In the last 2,000 years Sino-Japanese relations have scarcely been closer.
Relations between the two countries have come a long way since the late 1960s , when the late Premier Chou En-lai told James Reston of The New York Times that China and the United States must cooperate to prevent the revival of Japanese militarism.
The latest sign of this: Chinese Premier Zhao Ziyang has just concluded a weeklong visit to Japan (May 31 to June 6), and Japanese Premier Zenko Suzuki will visit China in September.
Chinese television has given extensive daily coverage of the Zhao visit, from a meeting with Emperor Hirohito to a ride on the Tokyo subway, and a walk through the exquisite garden of Katsura Palace in Kyoto.
Today, ironically, it is Sino-American relations which have soured, while Sino-Japanese relations flourish. One purpose of Mr. Zhao's visit, aside from celebrating the 10th anniversary of the Sino-Japanese friendship treaty, was to get across this message: Whatever may happen in Sino-American relations over the issue of US arms sales to Taiwan, Peking's political, economic, and cultural ties with Japan should continue to be strengthened and deepened on a long-term basis.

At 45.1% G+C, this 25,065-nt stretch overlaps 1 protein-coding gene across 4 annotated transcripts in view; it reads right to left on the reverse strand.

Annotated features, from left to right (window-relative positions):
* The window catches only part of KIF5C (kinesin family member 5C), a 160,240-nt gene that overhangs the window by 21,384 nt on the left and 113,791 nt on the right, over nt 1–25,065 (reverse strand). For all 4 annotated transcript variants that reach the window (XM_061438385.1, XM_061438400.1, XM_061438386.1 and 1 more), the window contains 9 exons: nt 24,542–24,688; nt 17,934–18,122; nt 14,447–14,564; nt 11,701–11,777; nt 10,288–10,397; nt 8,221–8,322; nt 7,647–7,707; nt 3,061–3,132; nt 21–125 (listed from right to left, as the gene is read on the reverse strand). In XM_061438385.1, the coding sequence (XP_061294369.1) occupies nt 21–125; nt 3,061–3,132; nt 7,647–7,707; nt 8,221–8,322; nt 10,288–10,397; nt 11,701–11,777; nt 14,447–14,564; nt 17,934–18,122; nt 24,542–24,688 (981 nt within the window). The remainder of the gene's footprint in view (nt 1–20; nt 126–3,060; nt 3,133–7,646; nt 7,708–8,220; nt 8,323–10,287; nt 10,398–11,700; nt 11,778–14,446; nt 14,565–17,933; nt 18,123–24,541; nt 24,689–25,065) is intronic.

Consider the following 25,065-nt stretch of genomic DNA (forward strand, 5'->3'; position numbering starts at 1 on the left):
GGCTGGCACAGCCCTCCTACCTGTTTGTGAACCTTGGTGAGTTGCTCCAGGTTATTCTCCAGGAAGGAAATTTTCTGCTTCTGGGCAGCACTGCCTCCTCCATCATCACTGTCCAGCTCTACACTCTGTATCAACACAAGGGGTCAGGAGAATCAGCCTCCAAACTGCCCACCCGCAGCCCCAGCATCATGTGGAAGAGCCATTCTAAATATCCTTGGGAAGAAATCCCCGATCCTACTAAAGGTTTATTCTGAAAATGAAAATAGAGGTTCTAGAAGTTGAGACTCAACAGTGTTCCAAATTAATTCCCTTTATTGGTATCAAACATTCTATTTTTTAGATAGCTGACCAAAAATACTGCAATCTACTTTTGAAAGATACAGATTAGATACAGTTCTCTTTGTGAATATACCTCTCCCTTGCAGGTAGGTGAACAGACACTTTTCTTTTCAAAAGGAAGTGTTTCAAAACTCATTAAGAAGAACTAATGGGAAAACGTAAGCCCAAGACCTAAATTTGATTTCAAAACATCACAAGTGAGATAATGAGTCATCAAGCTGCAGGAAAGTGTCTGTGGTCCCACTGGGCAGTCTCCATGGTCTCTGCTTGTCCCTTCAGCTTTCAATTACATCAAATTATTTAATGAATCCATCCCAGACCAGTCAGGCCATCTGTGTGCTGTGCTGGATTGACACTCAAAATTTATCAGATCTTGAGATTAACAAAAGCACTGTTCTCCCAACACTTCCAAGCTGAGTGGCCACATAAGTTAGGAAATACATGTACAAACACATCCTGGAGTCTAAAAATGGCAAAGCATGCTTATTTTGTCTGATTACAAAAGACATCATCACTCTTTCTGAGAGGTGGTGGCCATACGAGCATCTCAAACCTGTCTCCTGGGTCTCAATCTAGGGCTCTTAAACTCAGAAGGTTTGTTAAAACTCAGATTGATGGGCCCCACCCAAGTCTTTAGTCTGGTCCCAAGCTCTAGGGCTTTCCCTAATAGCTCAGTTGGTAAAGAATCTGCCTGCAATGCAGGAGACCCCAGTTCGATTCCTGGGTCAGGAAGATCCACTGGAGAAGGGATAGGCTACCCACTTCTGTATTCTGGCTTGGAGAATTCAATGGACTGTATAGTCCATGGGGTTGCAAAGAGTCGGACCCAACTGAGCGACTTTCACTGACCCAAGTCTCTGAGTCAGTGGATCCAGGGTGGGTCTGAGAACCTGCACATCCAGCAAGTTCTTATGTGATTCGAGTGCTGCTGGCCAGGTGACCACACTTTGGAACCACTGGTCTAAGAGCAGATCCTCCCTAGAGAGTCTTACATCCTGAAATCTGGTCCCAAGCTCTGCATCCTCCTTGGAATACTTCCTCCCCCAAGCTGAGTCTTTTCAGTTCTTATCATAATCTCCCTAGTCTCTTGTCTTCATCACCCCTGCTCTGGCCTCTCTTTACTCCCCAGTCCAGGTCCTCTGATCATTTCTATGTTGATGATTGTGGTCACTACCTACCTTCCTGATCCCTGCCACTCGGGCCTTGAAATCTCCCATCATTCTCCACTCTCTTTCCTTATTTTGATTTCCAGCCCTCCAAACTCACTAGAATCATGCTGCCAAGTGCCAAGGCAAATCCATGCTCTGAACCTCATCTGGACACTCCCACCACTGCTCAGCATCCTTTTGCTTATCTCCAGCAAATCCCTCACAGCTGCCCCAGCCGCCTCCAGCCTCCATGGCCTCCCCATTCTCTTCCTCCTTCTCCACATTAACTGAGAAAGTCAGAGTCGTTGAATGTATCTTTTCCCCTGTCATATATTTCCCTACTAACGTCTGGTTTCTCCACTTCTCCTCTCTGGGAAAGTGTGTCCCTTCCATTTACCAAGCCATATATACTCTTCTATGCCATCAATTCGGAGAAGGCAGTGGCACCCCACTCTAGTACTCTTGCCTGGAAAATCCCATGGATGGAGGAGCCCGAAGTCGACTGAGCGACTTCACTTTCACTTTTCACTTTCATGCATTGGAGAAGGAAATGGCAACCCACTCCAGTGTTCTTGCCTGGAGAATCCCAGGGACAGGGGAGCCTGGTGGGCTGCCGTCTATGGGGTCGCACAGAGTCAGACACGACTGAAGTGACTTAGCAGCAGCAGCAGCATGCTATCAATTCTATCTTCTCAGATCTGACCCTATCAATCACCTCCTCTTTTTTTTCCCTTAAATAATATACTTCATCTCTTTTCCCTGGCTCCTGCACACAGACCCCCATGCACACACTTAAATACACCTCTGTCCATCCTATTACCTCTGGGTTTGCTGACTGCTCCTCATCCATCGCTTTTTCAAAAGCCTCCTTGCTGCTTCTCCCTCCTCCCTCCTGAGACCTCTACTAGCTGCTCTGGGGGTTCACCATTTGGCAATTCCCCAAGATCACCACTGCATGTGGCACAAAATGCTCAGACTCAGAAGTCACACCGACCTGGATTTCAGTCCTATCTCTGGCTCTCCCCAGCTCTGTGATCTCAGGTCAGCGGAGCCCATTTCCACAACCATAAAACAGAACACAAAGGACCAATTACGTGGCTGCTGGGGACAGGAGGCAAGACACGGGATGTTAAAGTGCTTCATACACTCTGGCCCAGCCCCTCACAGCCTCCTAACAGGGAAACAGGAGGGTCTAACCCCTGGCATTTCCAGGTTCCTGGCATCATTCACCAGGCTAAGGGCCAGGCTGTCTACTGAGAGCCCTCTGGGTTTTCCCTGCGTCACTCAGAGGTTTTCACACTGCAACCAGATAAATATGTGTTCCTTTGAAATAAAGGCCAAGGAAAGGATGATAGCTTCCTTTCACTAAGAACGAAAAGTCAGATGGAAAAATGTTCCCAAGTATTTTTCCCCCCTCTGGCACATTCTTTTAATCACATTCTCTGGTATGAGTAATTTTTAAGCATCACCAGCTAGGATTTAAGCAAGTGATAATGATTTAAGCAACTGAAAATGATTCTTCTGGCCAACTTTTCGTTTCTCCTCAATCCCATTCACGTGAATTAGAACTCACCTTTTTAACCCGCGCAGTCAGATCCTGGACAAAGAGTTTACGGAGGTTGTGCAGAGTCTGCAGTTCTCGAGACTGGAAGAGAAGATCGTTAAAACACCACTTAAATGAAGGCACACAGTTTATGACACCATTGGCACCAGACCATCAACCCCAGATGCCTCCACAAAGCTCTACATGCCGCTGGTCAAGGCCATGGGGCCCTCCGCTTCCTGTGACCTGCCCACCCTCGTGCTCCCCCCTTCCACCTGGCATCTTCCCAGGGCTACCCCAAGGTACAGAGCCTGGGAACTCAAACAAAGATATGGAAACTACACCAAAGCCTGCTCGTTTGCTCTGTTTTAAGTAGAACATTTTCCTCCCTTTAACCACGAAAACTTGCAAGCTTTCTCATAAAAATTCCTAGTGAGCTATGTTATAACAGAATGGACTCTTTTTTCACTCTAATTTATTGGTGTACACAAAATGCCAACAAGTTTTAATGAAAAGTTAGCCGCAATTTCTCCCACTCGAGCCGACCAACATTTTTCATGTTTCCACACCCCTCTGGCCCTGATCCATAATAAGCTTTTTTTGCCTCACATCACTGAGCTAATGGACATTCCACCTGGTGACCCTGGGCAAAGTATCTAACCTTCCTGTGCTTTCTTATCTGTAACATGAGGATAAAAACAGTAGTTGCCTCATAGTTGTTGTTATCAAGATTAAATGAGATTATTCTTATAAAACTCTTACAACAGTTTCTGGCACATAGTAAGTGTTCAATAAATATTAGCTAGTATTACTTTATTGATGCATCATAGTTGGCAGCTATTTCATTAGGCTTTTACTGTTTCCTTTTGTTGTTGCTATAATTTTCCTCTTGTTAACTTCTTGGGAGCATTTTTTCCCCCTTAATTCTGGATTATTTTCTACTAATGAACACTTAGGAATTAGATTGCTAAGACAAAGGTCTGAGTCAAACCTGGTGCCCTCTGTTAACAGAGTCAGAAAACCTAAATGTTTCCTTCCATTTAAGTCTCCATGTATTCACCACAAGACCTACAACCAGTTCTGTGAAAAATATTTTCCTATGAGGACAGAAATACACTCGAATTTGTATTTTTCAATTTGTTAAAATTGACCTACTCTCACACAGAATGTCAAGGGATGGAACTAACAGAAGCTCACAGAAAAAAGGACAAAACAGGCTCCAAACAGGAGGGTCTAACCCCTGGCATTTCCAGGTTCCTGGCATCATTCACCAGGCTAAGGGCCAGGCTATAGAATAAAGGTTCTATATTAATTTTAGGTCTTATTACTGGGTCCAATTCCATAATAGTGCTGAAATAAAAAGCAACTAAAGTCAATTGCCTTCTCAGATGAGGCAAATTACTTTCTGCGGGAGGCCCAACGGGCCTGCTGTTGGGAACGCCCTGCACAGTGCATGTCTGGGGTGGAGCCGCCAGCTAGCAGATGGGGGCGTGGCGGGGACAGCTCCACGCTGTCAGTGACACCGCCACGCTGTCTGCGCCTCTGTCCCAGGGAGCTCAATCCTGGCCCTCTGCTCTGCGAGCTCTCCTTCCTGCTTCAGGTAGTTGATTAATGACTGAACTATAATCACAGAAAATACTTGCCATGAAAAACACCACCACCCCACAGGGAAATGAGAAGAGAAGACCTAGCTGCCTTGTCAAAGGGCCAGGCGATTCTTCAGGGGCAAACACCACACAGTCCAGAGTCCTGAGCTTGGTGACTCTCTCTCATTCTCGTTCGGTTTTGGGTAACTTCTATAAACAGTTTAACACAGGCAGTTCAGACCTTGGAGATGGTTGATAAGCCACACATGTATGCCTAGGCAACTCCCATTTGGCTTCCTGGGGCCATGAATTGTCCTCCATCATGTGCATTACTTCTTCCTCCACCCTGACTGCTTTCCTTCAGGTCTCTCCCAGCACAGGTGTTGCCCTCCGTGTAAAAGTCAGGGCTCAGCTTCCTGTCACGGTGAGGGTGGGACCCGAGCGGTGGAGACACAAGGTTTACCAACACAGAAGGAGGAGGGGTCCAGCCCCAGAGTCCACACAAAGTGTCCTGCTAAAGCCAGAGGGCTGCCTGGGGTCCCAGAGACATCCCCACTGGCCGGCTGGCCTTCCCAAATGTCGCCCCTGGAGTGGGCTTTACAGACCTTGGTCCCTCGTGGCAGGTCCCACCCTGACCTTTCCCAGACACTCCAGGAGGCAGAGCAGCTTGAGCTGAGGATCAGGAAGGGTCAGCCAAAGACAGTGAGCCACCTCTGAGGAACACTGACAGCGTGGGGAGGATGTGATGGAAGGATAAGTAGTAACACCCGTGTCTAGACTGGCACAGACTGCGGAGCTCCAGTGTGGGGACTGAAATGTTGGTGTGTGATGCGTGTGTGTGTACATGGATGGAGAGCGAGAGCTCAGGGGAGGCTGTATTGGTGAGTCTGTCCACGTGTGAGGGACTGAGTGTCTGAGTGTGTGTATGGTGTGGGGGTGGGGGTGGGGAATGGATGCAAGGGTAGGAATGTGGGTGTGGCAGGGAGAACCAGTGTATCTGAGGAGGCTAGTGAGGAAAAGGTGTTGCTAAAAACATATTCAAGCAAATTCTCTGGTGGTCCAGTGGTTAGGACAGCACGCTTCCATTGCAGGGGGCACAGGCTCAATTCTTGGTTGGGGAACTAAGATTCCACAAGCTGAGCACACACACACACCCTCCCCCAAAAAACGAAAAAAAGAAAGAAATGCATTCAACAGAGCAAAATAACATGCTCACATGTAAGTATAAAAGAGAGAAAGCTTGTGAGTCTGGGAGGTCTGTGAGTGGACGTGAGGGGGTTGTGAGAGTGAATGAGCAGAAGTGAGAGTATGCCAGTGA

Mr. Zhao has also encouraged the Japanese to maintain their own close ties with the US, saying, ''the development of Sino-American Japanese relations does not run counter to the promotion of Japanese-American ties.''
If the quarrel with Washington over the latter's refusal so far to end arms sales to Taiwan results in the downgrading of diplomatic relations between Peking and Washington, the Chinese do not want their ties with other Western countries to suffer. Even though China has taken to berating both superpowers over the arms race, Peking does not want Western countries to forget that the chief threat to world peace comes from Soviet expansionism.
Some analysts have interpreted criticism of the US as indicating a Chinese move away from the US toward a position equally critical of Moscow and Washington. But an analysis of Mr. Zhao's conversations with Mr. Suzuki shows that China continues to oppose Soviet ''hegemonism.''
Mr. Zhao, like his mentor Vice-Chairman Deng Xiaoping, is a strong promoter of economic cooperation with Western countries to modernize China. Japan is the most important member of the Western camp with which China seeks long-term, stable economic cooperation. Obviously Peking wishes to intensify this kind of cooperation, whatever happens in Sino-American relations.
But the Chinese have another motive that relates particularly to Japan. These islanders are Western in terms of living standards and of economic and political organization. But they have preserved their own traditional society and way of life to a remarkable degree.
In ancient cultural centers such as Kyoto, Mr. Zhao may have found assurance that the best of the past, a past which owes much to China, can be preserved without being overwhelmed by the assertive comforts of the West.